Terre Haute casino bill dies after split vote

By Ashley Shuler

INDIANAPOLIS — A bill that would allow a new casino to open in Terre Haute was killed in committee after a split vote Wednesday.

Half of the public policy committee voted against the bill, splitting the vote 5-5. Bills need a majority vote to advance out of committee.

Sen. Tim Lanane, D-Anderson, explains his vote against Senate Bill 354. He said casino laws in Indiana are complicated, like a Swiss clock—if legislators move one piece of it, it has to be in line with the rest of the system to work. Photo by Ashley Shuler, TheStatehouseFile.com

Senate Bill 354 would have let Rising Star Casino Resort in southern Indiana’s Ohio County move 740 gaming positions to a new location in Terre Haute.

Senators who voted against the new casino said it would put other casinos in the state at a disadvantage competitively and allow a new casino to do business without paying a large licensing fee, among other factors.

Sen. Ron Alting, R-Lafayette, who chairs the committee, said he didn’t feel comfortable supporting a bill that has an unknown effect on the rest of the state’s economy.

“Is it good public policy for the city of Terre Haute? Absolutely,” he said. “Is it good public policy for the casino that’s looking to move machines to Terre Haute? Absolutely. Is it good public policy for the state? I don’t know.”

Senators Vaneta Becker, R-Evansville; Tim Lanane, D-Anderson; Jack Sandlin, R-Indianapolis; and Greg Taylor, D-Indiana, also voted against the bill.

Becker explained her vote against the bill during committee, saying allowing this casino would hurt her community and Tropicana’s casino investment in Evansville.

“I think it really sets a terrible precedent,” she said. “It benefits one specific company at the expense of others.”

Senators Ron Grooms, R-Jeffersonville; Jim Merritt, R-Indianapolis; Mark Messmer, R-Jasper; Lonnie Randolph, D-East Chicago; and Jon Ford, R-Terre Haute, who authored the bill, voted in favor of the casino.

Ford said he’s disappointed his bill didn’t make it out of committee.

“I believe this legislation would have a positive impact on the Terre Haute community,” Ford said in a statement. “I’m glad we started this conversation, and I will continue to advocate for ways to boost our local economy and bring more jobs to Terre Haute.”

Randolph voted ‘yes’ for the games to be moved to Terre Haute, saying it would give possibility and hope to the cities in his northwest Indiana area.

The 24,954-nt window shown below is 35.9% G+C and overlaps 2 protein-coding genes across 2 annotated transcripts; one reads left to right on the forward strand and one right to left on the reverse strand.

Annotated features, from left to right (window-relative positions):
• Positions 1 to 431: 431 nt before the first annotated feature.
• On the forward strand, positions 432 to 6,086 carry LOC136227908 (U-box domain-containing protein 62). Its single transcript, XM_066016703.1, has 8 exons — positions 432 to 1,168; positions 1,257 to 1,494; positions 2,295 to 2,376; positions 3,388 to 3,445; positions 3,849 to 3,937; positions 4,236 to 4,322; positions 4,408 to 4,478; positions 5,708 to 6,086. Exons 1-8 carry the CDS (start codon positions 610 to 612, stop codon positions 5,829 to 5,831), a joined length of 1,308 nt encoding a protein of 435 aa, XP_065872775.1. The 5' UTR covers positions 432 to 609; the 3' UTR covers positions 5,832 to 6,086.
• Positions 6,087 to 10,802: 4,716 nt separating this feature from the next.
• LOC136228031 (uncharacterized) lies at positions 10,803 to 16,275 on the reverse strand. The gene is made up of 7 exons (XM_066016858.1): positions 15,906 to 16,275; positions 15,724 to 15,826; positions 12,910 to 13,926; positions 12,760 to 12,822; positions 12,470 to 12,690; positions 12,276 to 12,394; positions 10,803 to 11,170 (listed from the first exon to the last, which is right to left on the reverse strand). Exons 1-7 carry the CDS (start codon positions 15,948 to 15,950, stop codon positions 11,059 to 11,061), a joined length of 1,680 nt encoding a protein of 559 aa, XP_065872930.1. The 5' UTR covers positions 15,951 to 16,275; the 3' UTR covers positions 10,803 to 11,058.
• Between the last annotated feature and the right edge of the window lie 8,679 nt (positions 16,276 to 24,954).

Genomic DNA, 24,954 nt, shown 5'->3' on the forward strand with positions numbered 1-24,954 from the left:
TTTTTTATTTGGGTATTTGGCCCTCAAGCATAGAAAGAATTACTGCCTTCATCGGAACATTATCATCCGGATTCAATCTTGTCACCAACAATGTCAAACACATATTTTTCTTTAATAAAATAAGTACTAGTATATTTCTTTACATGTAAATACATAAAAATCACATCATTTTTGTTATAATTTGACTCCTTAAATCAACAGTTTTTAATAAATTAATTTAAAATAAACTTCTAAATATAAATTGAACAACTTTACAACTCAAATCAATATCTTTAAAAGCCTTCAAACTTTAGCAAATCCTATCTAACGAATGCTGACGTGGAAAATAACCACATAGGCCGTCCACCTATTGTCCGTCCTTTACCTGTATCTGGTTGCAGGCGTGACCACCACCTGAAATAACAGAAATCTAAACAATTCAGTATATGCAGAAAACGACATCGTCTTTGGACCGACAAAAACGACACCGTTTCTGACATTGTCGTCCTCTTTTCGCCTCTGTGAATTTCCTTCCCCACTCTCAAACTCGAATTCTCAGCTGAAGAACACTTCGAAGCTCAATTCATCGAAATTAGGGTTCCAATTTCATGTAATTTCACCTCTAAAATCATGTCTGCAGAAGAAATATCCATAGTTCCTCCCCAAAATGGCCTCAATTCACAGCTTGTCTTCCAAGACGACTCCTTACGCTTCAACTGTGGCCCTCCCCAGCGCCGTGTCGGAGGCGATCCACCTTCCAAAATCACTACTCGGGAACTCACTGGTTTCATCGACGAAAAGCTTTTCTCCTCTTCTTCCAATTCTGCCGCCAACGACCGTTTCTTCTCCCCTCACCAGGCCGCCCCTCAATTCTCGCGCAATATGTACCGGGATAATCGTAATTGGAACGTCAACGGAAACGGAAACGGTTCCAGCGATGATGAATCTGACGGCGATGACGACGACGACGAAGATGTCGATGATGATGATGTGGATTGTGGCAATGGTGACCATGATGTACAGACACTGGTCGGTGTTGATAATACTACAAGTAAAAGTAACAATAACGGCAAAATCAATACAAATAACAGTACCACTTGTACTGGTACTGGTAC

Terre Haute Mayor Duke Bennett previously said that the bill would make up for the jobs and revenue lost from the closing of manufacturing businesses in the area. Supporters said the casino could create more than 1,000 new direct and indirect jobs.

Alex Stolyar, chief development officer at Full House Resorts Inc., which owns Rising Star, previously said the proposed casino would be a “timely opportunity” for Indiana to expand its gambling market in an area previously left out of the state’s casino market.

Illinois lawmakers are considering an expansion of gambling that would put casinos in six locations, including Danville, Illinois, which is about an hour north of Terre Haute and just across the western Indiana border, Stolyar said.

Stolyar argued the Terre Haute casino would have “minimal impact” on other Indiana casinos and neighboring areas. He said the location is distant from existing casinos but will be able to capture gambling revenue from out-of-state casinos.

However, the non-partisan Legislative Services Agency estimates that 43 percent of gambling revenue at a Terre Haute casino would be displaced from other Indiana casinos. “It is estimated that a substantial portion of that will impact the central Indiana racinos, French Lick casino, and Tropicana casino at Evansville,” the report said.

A supporter of the casino wears a “Terre Haute is ready” sticker. The bill failed to move beyond committee with a tie 5-5 vote Wednesday. Photo by Ashley Shuler, TheStatehouseFile.com

According to a fiscal analysis provided by Stolyar, the proposed casino would have had an estimated $3 million impact on Hoosier Park operations in Anderson and a $5.7 million impact on Indiana Grand in Shelbyville.

French Lick is a 2.5-hour drive from the proposed Terre Haute location, but the Orange County casino draws many of its customers from Bloomington and Indianapolis. Those areas would be part of the Terre Haute casino’s market as well.

Although the bill has now died, this wasn’t Full House Resorts’ and Rising Star’s first attempt at shifting gambling positions to another location.

A few years ago, Rising Star proposed moving gambling positions to the Indianapolis area. The plan was part of an upscale, boutique casino, hotel and retail center presented to the Indiana Airport Authority, said Ed Feigenbaum, editor of Indiana Gaming Insight.

The airport authority did not choose the proposal.

Feigenbaum said the Terre Haute proposal was Rising Sun’s attempt to—literally and figuratively—keep its casino business in Indiana afloat.

Revenue at the Rising Sun location is roughly $50 million a year, a third of the revenue it generated in the years after it opened, in part because of competition from newer casinos in Ohio.

Ashley Shuler is a reporter for TheStatehouseFile.com, a news website powered by Franklin College journalism students.

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